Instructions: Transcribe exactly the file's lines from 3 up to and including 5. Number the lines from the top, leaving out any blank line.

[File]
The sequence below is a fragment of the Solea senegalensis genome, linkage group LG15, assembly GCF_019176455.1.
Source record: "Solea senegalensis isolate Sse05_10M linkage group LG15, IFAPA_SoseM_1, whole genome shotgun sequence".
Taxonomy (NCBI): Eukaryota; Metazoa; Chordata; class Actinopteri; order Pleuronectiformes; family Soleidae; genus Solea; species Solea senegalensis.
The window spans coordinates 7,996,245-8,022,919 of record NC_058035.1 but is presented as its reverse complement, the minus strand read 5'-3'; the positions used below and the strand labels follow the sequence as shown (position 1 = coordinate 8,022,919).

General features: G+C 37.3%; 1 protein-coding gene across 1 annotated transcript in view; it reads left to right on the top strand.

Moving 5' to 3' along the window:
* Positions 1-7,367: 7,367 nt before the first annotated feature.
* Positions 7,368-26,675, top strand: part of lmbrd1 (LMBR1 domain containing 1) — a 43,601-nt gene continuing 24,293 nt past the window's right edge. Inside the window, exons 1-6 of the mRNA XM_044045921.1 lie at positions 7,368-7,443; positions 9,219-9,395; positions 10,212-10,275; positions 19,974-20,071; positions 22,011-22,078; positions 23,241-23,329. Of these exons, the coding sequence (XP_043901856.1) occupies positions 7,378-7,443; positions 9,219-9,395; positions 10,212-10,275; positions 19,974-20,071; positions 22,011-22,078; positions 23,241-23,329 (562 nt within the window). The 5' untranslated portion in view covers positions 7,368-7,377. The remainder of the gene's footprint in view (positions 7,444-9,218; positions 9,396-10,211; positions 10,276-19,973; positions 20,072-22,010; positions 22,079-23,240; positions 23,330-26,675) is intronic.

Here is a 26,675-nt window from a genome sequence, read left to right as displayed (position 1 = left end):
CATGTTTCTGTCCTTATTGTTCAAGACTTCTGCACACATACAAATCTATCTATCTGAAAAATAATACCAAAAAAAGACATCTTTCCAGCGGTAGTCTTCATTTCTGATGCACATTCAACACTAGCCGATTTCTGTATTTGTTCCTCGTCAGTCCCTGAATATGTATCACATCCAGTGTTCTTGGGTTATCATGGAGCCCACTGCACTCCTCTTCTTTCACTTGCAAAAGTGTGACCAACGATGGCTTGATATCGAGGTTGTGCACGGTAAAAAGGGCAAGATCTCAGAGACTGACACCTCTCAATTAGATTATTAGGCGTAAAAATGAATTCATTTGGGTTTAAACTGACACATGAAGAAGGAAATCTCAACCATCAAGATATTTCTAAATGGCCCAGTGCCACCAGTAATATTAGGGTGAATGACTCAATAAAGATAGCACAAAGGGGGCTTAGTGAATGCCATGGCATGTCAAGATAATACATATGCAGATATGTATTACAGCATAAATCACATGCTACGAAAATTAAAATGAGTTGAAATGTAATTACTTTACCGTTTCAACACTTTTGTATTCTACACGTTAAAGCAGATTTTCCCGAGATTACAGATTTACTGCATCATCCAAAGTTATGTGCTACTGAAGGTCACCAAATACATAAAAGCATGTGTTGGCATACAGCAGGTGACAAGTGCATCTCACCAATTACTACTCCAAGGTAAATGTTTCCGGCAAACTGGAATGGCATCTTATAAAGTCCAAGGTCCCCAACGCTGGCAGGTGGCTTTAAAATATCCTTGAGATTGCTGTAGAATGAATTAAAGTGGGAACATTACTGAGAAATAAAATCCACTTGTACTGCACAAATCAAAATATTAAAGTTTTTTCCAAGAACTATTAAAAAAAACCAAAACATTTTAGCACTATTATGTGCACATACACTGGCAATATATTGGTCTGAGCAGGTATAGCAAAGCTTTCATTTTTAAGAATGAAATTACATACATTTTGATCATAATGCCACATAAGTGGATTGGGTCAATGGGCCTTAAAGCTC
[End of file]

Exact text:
Taxonomy (NCBI): Eukaryota; Metazoa; Chordata; class Actinopteri; order Pleuronectiformes; family Soleidae; genus Solea; species Solea senegalensis.
The window spans coordinates 7,996,245-8,022,919 of record NC_058035.1 but is presented as its reverse complement, the minus strand read 5'-3'; the positions used below and the strand labels follow the sequence as shown (position 1 = coordinate 8,022,919).

General features: G+C 37.3%; 1 protein-coding gene across 1 annotated transcript in view; it reads left to right on the top strand.